Despite the constant insistence of people in the modern age of music to put labels on things and try to fit bands into their own tiny corner of the market, most bands and music that you hear these days sound outdated. Or familiar. Or safe.
Too many bands are content to stick to the tried and true formula – not that you could really blame them sometimes – but as a result the danger has gone out of much of the new material that is presented to us at a rapid pace.
While some bands and fans are comfortable with familiarity, others look to constantly better themselves. They refuse to be pidgeon holed and, more often than not, are criticized for venturing too far from the path allocated to them by the masses.
For more than 25 years, Melbourne heavy machine Frankenbok have dipped their toes into a variety of styles and genres. Their albums have ranged from thrash metal to heavy rock to psychedelic influenced rock numbers, but they have all always had that identifiable Frankenbok stamp bubbling under the surface.
For most of their existence Frankenbok have been a five piece band, the dual guitar assault recognized as a defining part of the bands sound and direction.
In the space of the last three years, Frankenbok have parted ways with their original bass player – leaving Azza Bok as the only original member – and also trimmed down to a four piece, leaving Azza alone out the front on guitar. It is a changing of the guard that would have a negative effect on most bands, but Frankenbok have taken it in their stride and set about igniting a new chapter in their long and distinguished history.
Over the last two years, the band has busied themselves with their latest album, the follow up to 2017’s Viscious,Lawless. With Dan McDougall back in the vocalist position and Owen Spratling assuming bass duties, a renewed sense of purpose settled over Frankenbok, and with it a fresh approach to music.
Avoiding the usual sonic inspiration provided by metal bands, Frankenbok instead opened their minds to other genres. Australian rock, bands like Snot, bands that have their own market that certainly isn’t on the same playing field as the type of music expected from Frankenbok.
Which is a good thing.
On February 11 Frankenbok will release the culmination of those two years work in the form of Overdose, an album that should propel the name Frankenbok back onto the lips of music fans everywhere. It is an album that has it all – punk, rock, metal, even a bit of funk, but throughout still has that unmistakable fire only seasoned musicians can muster.
Dan McDougall sat down with HEAVY earlier this week to discuss Overdose and its long road to fruition.
We start by asking if he feels more relief, excitement or anticipation with the album almost ready to drop.
“All of the above,” he said quickly, “but probably more relief than anything. It’s always good when you finally get to the end of the cycle and this thing that you’ve been working on… it’s pretty much gone two years I suppose since we started the writing process. It’s crazy how you go from that period where there’s nothing, just a few riffs and then two years later you’ve got an album. That process is quite extensive and… oh man, there’s lots of things you have to go through to get to that point. It’s very much a relief to finally get it out there.”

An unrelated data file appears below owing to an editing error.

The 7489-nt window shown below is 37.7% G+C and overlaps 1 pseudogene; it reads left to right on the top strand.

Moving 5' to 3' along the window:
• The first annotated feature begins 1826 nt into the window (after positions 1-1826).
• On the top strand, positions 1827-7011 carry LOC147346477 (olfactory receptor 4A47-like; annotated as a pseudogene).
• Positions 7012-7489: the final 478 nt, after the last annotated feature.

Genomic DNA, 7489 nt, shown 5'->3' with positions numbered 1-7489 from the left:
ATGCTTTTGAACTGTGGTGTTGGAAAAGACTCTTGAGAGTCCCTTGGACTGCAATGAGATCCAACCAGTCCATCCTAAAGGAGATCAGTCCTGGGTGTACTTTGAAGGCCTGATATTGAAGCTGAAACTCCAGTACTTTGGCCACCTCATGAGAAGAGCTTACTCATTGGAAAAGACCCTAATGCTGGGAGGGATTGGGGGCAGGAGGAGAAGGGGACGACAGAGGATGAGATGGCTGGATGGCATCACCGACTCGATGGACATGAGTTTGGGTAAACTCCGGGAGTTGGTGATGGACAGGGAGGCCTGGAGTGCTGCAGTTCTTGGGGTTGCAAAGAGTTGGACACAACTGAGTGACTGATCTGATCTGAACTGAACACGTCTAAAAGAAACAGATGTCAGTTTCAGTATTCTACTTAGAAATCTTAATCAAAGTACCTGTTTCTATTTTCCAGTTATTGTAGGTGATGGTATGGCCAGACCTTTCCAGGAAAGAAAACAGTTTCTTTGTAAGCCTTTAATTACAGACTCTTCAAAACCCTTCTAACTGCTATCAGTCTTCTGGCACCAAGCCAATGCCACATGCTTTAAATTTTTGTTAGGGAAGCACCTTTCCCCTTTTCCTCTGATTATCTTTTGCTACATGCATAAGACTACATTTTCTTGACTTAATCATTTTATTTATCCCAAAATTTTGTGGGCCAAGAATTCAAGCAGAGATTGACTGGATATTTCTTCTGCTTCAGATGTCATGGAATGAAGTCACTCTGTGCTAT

As mentioned earlier, Overdose is not what most people would expect from Frankenbok, a point agreed upon by McDougall.
“No, it’s not,” he affirmed. “Although there’s definitely a flavour through it that’s always there. Aaron is the chief songwriter and on this particular record he pretty much put together all of the songs, which is sort of a first. Apart from back in the early days, from the period I was in the band Timmy (former bass player) was also another contributor, so they were almost even when it came to contributing songs for the record. This time around, Azza’s pretty much taken the reins. We’ve also got the fact that now we’re a four piece instead of five, which is a first in terms of putting out a record, and we’ve got a new bass player. That’s all added to this cacophony that we’ve created. It’s… every songs different. There’s a bit of everything across the board. It’s quite a bit of a journey to go on from start to finish. None of the songs sound the same at all. That wasn’t particularly a deliberate thing to do, it was just whatever Azza brought next to the table was the next thing we worked on. We just ended up with ten songs that all sound completely different. I don’t know whether that’s a good thing or a bad thing. I don’t know whether people who are stuck in a specific style of metal, they are gonna find that a little disconcerting to listen to or it’s gonna be a breath of fresh air, I dunno. For us playing the songs it’s great. They’re great songs to play and for me that’s number one importance is that we as a band enjoy playing the songs, and that’s each one of these. We’ve been jamming the shit out of them for the last year, and we’re not sick of them yet. We’re just keen to get out there and play them live. That would be nice (laughs). I dunno if we’re really a metal band. I don’t classify us as a metal band. There’s definitely a bit of a punk element to what we do as well. It’s a real mixed bag.”
In the full interview, Dan talks more about the songs on Overdose, the path to completion, how this is different to every other Frankenbok album, working with Luke Walton at Danger Tone Studios, writing the whole album lyrically for the first time and more.